out to play during thunderstorms,
or cool summer breezes.
you can feel the magic in the stillness of the night,
you can see them, sometimes, hiding in the canopies.
they’re crying out for their home
but no one can hear them through the college bars
and loud coffee shops, and vegan-friendly pizza parlors—
but if you stand for a minute in the middle of Meridian Road,
just look up. they’re dancing with cicadas.
they’re singing psalms to the stars.

 

 

Solar Eclipse 2017

I should have written a poem about it.
a poem, fiery in its delivery, yet
dark in its intent.

I should have written a poem about balance,
about how even though the sun shines brightly,
it doesn’t shine forever.

How the darkness may come to overshadow
everything that’s great in this world,
but that it only lasts a minute—only a minute.

I should have written about the day meeting the night,
lovers destined to cross paths so seldom,
but the whole world stops when they do.

I should have written about the eclipse—
but the clichés just wouldn’t do,
so instead I looked up.

I just watched.

 

 

Where Do You Live?

I live in Rockledge, Florida.
I live on a street that when I tell people the name, they ask
how many black people live next to me,
I still don’t know why it matters.
I live right next to a place people call the projects,
and for some reason that makes them cringe,
but my neighbors have only ever greeted me with a smile.

I live at my job,
I live with the dogs that I teach how to be good boys and girls,
and with the people who don’t listen to a word
I live with the hope I’m saving lives,
and on Wednesdays, I live with the understanding
that we are just one back-up register away
from that balding middle-aged man losing his shit
because the guy behind him was checked out before him—
I live in the stress of customer service.

I live in my car.
I live in the perpetual state of going somewhere,
I live in the in-betweens, I live in the thirty-minute drive times
and the mind-numbing, moral-crippling, mentally-debilitating traffic jams.
I live on I-95, and I live in parking lots,
where I catch my breath between the living I do on the road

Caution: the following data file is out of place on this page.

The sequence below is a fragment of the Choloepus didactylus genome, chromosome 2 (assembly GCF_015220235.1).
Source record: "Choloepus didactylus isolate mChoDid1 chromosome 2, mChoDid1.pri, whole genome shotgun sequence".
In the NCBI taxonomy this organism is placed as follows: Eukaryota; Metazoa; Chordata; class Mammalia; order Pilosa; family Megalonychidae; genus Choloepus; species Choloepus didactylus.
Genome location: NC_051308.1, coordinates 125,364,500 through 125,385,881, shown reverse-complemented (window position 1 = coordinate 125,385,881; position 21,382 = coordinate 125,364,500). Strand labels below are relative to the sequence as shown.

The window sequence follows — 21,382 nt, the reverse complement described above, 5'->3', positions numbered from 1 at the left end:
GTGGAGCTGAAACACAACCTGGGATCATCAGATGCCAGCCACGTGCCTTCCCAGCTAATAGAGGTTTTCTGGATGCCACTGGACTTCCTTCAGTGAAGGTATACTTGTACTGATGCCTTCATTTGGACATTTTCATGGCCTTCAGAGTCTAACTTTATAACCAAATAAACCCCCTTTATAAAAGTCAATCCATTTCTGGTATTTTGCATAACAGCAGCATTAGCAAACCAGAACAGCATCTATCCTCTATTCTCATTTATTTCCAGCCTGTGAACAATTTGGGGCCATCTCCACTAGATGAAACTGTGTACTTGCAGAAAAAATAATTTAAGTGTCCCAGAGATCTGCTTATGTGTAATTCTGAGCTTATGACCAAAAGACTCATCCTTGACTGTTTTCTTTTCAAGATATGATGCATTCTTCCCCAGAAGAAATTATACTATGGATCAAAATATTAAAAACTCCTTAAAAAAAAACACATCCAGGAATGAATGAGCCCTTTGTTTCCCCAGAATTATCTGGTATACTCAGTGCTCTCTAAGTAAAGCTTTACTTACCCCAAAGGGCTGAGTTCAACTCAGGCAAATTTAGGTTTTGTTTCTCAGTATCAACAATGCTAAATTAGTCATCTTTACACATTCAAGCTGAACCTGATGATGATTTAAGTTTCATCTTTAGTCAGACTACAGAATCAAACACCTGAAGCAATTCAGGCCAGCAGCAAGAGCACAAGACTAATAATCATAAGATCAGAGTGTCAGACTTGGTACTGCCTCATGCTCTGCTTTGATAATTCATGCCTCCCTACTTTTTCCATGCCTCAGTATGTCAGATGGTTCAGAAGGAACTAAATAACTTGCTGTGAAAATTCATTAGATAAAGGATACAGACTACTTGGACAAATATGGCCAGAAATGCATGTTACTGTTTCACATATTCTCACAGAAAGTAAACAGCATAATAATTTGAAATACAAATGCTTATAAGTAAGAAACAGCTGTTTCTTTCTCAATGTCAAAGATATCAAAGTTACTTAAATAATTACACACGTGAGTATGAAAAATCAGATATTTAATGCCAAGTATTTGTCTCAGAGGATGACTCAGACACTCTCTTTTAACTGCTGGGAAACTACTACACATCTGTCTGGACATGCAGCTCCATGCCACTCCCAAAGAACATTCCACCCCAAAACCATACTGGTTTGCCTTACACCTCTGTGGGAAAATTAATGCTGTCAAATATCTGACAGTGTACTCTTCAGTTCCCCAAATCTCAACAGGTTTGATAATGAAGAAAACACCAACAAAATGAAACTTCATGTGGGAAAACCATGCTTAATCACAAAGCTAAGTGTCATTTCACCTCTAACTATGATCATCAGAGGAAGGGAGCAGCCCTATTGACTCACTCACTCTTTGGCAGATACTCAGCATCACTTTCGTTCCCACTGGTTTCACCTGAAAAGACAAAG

and the living I do in stores.

I live in my TV,
I live in the books and the stories I consume
daily. See, I live in an area adjacent to a location,
I live in a prison, I live in a far-off kingdom
hidden behind a wall, I live in a town with friendly
anthropomorphic space-rocks, I live in a basement
smoky with forty-year-old weed—
I live in my head.
I live where logic breaks away, and emotions run rampant,
I live in a constant state of thinking-too-much, and not-good-enough,
And I live in fear that the storm that’s obliterated my insides
might break out and rage against the entire universe—

And sometimes, I live at the beach,
I live in the waves, in the ebbs and flows of the tidal tendencies
I live with the sand between my toes, and in my ears,
and the seaweed in every crack and crevasse of my body,
that I keep for good luck, and for easy breathing.
And I live in the forest, in the shade of the fresh greens,
with mud on my shoes, and clean air in my lungs,
with grasshoppers buzzing in my ears, and ladybugs
stuck in my hair—and I live in the springs that wash
the anxieties out of me, and I live in clichés.
I live in the wonderment of the earth.

See, I live in hope.
I live in humanity, where the uncertainties of society are eased
with the naive thought that we’re good for each other—
humans, I mean—and that we’re good for this earth, too.
I live in optimism because if I didn’t,
I probably wouldn’t be living, at all—
I live in childish bliss.

And I live in love.
I live in love with this world, in love
with the people I’m living with.
I live because this place is important,
and I’ll be damned if I let my mental illness ruin this for me.
I live in love—despite apathy and nihilistic trends—
and despite myself.
I live in spite of myself.
I live because I spent too much time living in oblivion—
too much time grasping for the abyss.
I live to make up for the times I live in my bed.

Where do I live?
I live everywhere, all the time.